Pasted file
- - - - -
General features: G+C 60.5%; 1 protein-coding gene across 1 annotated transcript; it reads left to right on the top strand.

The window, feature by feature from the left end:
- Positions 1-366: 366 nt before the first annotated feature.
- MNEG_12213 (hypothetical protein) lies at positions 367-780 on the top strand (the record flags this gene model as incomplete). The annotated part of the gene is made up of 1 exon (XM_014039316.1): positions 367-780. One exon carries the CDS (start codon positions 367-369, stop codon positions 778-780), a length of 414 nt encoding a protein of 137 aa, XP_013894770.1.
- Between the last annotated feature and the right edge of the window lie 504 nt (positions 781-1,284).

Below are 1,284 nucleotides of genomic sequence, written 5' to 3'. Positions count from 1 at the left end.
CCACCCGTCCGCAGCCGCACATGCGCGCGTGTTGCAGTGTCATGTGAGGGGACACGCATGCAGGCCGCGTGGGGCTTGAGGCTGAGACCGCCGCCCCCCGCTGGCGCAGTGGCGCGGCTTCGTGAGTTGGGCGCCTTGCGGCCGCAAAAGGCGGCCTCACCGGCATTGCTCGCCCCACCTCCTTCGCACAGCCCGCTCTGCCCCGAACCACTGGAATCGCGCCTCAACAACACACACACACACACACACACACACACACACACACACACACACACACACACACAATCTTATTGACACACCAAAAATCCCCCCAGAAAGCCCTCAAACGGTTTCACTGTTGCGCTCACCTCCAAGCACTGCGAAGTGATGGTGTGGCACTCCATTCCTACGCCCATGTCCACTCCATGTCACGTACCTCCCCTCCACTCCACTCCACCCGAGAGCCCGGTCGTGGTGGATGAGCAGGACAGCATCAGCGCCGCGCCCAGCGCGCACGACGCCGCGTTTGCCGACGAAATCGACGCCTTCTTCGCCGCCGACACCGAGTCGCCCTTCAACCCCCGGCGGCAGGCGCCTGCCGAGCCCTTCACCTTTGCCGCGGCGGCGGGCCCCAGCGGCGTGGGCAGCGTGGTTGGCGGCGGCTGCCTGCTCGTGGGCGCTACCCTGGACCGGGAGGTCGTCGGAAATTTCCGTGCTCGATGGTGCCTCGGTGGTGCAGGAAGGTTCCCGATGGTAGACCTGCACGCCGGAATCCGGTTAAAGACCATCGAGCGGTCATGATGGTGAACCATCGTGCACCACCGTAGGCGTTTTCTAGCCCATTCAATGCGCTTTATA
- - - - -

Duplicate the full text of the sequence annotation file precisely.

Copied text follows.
General features: G+C 60.5%; 1 protein-coding gene across 1 annotated transcript; it reads left to right on the top strand.

The window, feature by feature from the left end:
- Positions 1-366: 366 nt before the first annotated feature.
- MNEG_12213 (hypothetical protein) lies at positions 367-780 on the top strand (the record flags this gene model as incomplete). The annotated part of the gene is made up of 1 exon (XM_014039316.1): positions 367-780. One exon carries the CDS (start codon positions 367-369, stop codon positions 778-780), a length of 414 nt encoding a protein of 137 aa, XP_013894770.1.
- Between the last annotated feature and the right edge of the window lie 504 nt (positions 781-1,284).

Below are 1,284 nucleotides of genomic sequence, written 5' to 3'. Positions count from 1 at the left end.
CCACCCGTCCGCAGCCGCACATGCGCGCGTGTTGCAGTGTCATGTGAGGGGACACGCATGCAGGCCGCGTGGGGCTTGAGGCTGAGACCGCCGCCCCCCGCTGGCGCAGTGGCGCGGCTTCGTGAGTTGGGCGCCTTGCGGCCGCAAAAGGCGGCCTCACCGGCATTGCTCGCCCCACCTCCTTCGCACAGCCCGCTCTGCCCCGAACCACTGGAATCGCGCCTCAACAACACACACACACACACACACACACACACACACACACACACACACACACACACACAATCTTATTGACACACCAAAAATCCCCCCAGAAAGCCCTCAAACGGTTTCACTGTTGCGCTCACCTCCAAGCACTGCGAAGTGATGGTGTGGCACTCCATTCCTACGCCCATGTCCACTCCATGTCACGTACCTCCCCTCCACTCCACTCCACCCGAGAGCCCGGTCGTGGTGGATGAGCAGGACAGCATCAGCGCCGCGCCCAGCGCGCACGACGCCGCGTTTGCCGACGAAATCGACGCCTTCTTCGCCGCCGACACCGAGTCGCCCTTCAACCCCCGGCGGCAGGCGCCTGCCGAGCCCTTCACCTTTGCCGCGGCGGCGGGCCCCAGCGGCGTGGGCAGCGTGGTTGGCGGCGGCTGCCTGCTCGTGGGCGCTACCCTGGACCGGGAGGTCGTCGGAAATTTCCGTGCTCGATGGTGCCTCGGTGGTGCAGGAAGGTTCCCGATGGTAGACCTGCACGCCGGAATCCGGTTAAAGACCATCGAGCGGTCATGATGGTGAACCATCGTGCACCACCGTAGGCGTTTTCTAGCCCATTCAATGCGCTTTATA